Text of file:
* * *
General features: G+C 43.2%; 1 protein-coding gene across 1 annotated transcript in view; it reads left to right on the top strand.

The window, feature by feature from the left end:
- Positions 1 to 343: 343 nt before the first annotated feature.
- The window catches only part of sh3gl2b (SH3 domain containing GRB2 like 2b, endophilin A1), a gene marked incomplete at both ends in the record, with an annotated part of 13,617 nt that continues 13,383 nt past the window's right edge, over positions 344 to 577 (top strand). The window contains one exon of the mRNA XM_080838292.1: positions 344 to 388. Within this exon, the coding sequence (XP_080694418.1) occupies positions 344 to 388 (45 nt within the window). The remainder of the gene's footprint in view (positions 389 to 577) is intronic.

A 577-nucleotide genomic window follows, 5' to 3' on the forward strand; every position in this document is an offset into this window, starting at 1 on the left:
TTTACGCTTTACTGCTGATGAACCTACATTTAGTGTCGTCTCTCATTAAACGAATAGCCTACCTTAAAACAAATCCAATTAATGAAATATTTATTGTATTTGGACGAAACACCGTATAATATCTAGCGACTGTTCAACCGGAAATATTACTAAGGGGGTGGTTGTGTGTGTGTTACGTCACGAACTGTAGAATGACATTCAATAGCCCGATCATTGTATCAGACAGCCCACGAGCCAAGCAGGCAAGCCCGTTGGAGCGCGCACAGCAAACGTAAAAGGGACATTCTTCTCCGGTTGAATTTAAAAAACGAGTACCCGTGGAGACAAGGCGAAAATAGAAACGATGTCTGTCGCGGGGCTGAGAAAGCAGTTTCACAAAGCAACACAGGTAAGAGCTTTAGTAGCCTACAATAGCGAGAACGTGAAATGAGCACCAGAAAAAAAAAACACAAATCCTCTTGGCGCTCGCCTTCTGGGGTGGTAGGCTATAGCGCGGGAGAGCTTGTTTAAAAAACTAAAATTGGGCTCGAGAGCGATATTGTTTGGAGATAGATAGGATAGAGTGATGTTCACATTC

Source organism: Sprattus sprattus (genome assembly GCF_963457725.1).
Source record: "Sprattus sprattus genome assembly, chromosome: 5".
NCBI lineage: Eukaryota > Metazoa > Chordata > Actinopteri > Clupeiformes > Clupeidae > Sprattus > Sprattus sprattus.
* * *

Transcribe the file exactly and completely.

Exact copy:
General features: G+C 43.2%; 1 protein-coding gene across 1 annotated transcript in view; it reads left to right on the top strand.

The window, feature by feature from the left end:
- Positions 1 to 343: 343 nt before the first annotated feature.
- The window catches only part of sh3gl2b (SH3 domain containing GRB2 like 2b, endophilin A1), a gene marked incomplete at both ends in the record, with an annotated part of 13,617 nt that continues 13,383 nt past the window's right edge, over positions 344 to 577 (top strand). The window contains one exon of the mRNA XM_080838292.1: positions 344 to 388. Within this exon, the coding sequence (XP_080694418.1) occupies positions 344 to 388 (45 nt within the window). The remainder of the gene's footprint in view (positions 389 to 577) is intronic.

A 577-nucleotide genomic window follows, 5' to 3' on the forward strand; every position in this document is an offset into this window, starting at 1 on the left:
TTTACGCTTTACTGCTGATGAACCTACATTTAGTGTCGTCTCTCATTAAACGAATAGCCTACCTTAAAACAAATCCAATTAATGAAATATTTATTGTATTTGGACGAAACACCGTATAATATCTAGCGACTGTTCAACCGGAAATATTACTAAGGGGGTGGTTGTGTGTGTGTTACGTCACGAACTGTAGAATGACATTCAATAGCCCGATCATTGTATCAGACAGCCCACGAGCCAAGCAGGCAAGCCCGTTGGAGCGCGCACAGCAAACGTAAAAGGGACATTCTTCTCCGGTTGAATTTAAAAAACGAGTACCCGTGGAGACAAGGCGAAAATAGAAACGATGTCTGTCGCGGGGCTGAGAAAGCAGTTTCACAAAGCAACACAGGTAAGAGCTTTAGTAGCCTACAATAGCGAGAACGTGAAATGAGCACCAGAAAAAAAAAACACAAATCCTCTTGGCGCTCGCCTTCTGGGGTGGTAGGCTATAGCGCGGGAGAGCTTGTTTAAAAAACTAAAATTGGGCTCGAGAGCGATATTGTTTGGAGATAGATAGGATAGAGTGATGTTCACATTC

Source organism: Sprattus sprattus (genome assembly GCF_963457725.1).
Source record: "Sprattus sprattus genome assembly, chromosome: 5".
NCBI lineage: Eukaryota > Metazoa > Chordata > Actinopteri > Clupeiformes > Clupeidae > Sprattus > Sprattus sprattus.